700 Church St
Nashville, TN 37203
Listed in the National Register of Historic Places
Local businessman and friends George Bennie and William Dillon are responsible for the construction of the Bennie-Dillon Building. Bennie was president of a wholesale merchandise company and a president of the Chamber of Commerce while Dillon was a real estate developer. Though George Bennie died in 1924, his family and William Dillon agreed to proceed with plans for the building’s construction. Built between 1925 and 1927, the twelve-story office building is one of Nashville's first skyscrapers. The Nashville architectural firm of Asmus and Clark designed the Bennie-Dillon while construction was completed by the local firm Foster and Creighton. The building’s design follow Louis Sullivan's three-part scheme for a tall building with well-defined base, shaft, and cornice. The Bennie Dillon reflects the Renaissance Revival style and features elaborate glazed terra cotta designs. A renovation in 1999 converted the former office building into residential condominiums.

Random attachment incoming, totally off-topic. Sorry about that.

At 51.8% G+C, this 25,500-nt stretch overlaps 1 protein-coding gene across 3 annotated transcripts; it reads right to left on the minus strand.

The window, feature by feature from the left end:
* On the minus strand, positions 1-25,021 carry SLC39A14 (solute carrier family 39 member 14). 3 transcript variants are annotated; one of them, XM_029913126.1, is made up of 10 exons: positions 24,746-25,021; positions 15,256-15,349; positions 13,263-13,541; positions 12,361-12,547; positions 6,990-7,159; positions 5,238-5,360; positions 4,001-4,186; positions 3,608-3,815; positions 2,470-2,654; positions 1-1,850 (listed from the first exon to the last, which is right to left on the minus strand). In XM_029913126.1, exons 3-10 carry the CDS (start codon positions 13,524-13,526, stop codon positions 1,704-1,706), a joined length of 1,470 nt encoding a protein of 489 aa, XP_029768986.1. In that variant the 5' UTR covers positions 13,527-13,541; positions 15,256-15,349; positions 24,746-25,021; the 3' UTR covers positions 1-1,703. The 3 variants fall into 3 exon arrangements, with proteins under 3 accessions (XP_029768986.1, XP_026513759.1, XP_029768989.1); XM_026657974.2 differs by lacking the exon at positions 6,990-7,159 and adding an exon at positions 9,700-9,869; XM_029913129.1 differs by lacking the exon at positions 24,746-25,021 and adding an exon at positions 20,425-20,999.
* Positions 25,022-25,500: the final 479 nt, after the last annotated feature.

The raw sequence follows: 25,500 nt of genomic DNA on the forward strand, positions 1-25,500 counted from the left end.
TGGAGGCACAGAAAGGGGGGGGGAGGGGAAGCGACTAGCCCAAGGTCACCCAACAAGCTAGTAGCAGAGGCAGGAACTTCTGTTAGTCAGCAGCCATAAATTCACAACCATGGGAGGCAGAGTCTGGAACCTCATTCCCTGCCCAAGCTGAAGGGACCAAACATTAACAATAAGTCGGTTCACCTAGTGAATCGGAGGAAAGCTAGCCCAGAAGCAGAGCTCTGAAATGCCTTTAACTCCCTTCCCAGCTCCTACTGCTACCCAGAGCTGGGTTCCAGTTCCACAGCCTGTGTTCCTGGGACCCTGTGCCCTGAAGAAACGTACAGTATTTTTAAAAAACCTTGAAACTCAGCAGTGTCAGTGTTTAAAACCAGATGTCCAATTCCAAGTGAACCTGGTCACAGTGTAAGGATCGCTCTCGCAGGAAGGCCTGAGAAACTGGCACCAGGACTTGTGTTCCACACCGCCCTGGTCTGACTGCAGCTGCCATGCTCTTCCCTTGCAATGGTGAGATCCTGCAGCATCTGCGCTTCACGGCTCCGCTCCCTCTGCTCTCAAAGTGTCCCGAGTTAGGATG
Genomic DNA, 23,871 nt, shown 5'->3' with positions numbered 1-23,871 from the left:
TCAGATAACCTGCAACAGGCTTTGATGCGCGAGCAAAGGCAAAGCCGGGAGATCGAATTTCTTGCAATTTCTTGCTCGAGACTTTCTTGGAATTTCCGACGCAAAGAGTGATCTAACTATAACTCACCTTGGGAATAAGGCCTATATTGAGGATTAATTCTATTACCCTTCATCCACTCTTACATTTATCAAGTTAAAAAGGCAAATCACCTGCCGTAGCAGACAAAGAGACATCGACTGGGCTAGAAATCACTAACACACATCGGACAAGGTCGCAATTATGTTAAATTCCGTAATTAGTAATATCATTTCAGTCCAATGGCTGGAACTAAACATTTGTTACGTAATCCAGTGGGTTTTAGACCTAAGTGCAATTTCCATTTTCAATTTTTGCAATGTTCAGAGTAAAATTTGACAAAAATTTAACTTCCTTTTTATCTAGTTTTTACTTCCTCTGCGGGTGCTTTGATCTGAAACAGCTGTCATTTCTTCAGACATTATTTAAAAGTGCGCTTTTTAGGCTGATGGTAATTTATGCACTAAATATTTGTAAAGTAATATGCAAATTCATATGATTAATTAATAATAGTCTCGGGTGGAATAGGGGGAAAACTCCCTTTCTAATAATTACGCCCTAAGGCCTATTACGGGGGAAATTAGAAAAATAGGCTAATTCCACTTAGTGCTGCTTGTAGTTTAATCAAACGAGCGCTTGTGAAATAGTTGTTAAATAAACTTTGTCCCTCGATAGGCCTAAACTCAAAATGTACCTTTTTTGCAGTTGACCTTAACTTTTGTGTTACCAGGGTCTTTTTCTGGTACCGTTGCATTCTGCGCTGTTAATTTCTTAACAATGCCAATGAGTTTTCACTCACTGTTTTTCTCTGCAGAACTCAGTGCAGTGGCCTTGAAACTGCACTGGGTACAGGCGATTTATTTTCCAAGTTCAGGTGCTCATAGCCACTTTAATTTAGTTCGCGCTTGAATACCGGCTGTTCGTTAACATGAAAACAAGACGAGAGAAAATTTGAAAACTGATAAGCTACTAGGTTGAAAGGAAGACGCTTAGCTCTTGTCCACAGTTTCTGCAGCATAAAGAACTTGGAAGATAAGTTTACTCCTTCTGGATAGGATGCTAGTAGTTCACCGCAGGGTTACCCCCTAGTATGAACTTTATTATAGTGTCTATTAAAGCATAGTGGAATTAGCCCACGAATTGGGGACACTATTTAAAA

The Bennie Dillon Building is one of Nashville’s oldest skyscrapers. The thirteen-story office building was constructed from 1925 to 1927, and was designed by Asmus and Clark, the same firm responsible for the Masonic Grand Lodge, the Berger Building, and the Nashville Trust Building. It is unique in the fact that it is one of the only downtown buildings designed in the Italian Renaissance style. It was constructed following the basic structure of 20th century skyscrapers with a base, shaft, and crown. The first two floors consist of limestone blocks and make up the base of the building. The original storefront was altered in 1960, but was reverted back to its original appearance during a renovation project in 1999 that used Asmus and Clark’s original drawings as a guide. The base is separated from the shaft by a row of decorative molding with terra cotta shields and floriated attachments. Eleven identical stories make up the shaft followed by an elaborate cornice at the crown. Multi-colored terra cotta details cover the building, many of which are shields. There are also terra cotta lines of molding to create the illusion of columns running up the sides of the building. The Bennie Dillon Building has been listed on the National Register of Historic Places since 1984. It was used as offices until recently when it was converted into condominiums. The interior was modernized for this purpose, with the exception of the main floor which still retains the original marble lobby.